# Project: Sequences of Circles, Line Segments, Polygons A sequence of polygons

For this project you need to create your own sequence diagrams, and figure out a given sequence by drawing by hand before using the command on GeoGebra.

Page 1: Title, Name, Date, Introduction;

Page 2: Your own sequence of circles screenshot with command and explanation;

Page 3: Your own sequence of line segments screenshot with command and explanation;

Page 4: A hand drawn diagram of a given command (from teacher) for a sequence of circles; the GeoGebra diagram and description of errors/accuracies.

Page 5: A hand drawn diagram of a given command (from teacher) for a sequence of line segments; the GeoGebra diagram and description of errors/accuracies.

Before beginning, become acquainted with the various GeoGebra commands by following these instructions:

To begin, open a GeoGebra classic page, (close the keyboard) then open a long input bar at the bottom as follows: For each command given as an example, either type carefully to include all brackets or copy and paste into the input bar on the GeoGebra page.

# A Sequence

A sequence until now has simply been a list of numbers. The sequence command in GeoGebra is as follows: Fill in the input options as follows: Sequence(2n+1,n,1,10,1)

Press enter, to generate a simple sequence of numbers: # Sequences of Circles

The circle command requires a point for the center, and a radius. Example 1. Clear your GeoGebra screen and type in the following set of circles, one at a time:

Circle((1,1),1)

Circle((2,2),1)

Circle((3,3),1)

Circle((4,4),1)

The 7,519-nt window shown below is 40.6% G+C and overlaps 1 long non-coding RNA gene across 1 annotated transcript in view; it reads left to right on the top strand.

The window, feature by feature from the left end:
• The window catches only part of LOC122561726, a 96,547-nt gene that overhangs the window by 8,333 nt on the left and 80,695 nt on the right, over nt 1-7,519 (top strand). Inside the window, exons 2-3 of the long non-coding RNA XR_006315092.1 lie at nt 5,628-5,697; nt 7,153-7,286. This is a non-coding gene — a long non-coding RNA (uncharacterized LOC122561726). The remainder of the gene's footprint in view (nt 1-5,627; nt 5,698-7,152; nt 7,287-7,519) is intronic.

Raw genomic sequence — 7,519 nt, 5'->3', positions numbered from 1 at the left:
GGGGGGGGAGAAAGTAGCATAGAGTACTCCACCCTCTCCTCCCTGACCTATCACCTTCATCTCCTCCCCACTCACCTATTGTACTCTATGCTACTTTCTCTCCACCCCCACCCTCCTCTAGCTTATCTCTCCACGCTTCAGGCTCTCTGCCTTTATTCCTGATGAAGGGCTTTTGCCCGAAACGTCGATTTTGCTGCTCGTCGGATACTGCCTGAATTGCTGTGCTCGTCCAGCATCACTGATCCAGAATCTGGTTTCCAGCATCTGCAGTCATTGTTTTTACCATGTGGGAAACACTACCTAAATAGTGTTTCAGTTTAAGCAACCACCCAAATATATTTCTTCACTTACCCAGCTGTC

This should give four circles, all with different centers but radius 1.

What they have in common is that the centers are at the point (n,n) between and Now, clear the screen and enter all of them together with one sequence command: Sequence(circle((n,n),1),n,1,4,1)

This means, circle center (n,n) with radius 1, for all values of n between 1 and 4, going up in ones.

Example 2.

Now enter

Sequence(circle((n,n),1),n,1,4,0.1)

Which means, circle center (n,n) with radius 1, for all values of n between 1 and 4, going up in 0.1s – which draws a total of 31 circles!

Example 3. Suppose we make a sequence of circles with center and with radius .

Try out the following command: Sequence[Circle[(10,5),n],n,1,5]

Example 4. Now let’s add the ‘increment parameter’ and make it 0.1, to draw many more circles.

Sequence[Circle[(10,5), n], n, 1, 5, 0.1]

The final parameter changes the increment of from the default value 1 to 0.1. More steps between 1 and 5 – more circles.

## Make some of your own

1. Make a sequence where the center of the circle is constant, but the radius changes.
2. Make a sequence where the center of the circle changes, but the radius is constant.
3. Make a sequence where the center and the radius both change.

## Figure out the sequence command

Now see if you can reproduce the following diagrams:

### TUnnel ### eye 1 ### eye 2 # Sequences of Line Segments

The following diagram uses the sequence command along with the command Segment[<point>,<point>] to create a sequence of line segments.

Example 1. What will the following command produce? Try it out. Example 2. Observe the start/end point to a few of line segments to see the pattern of start and end points.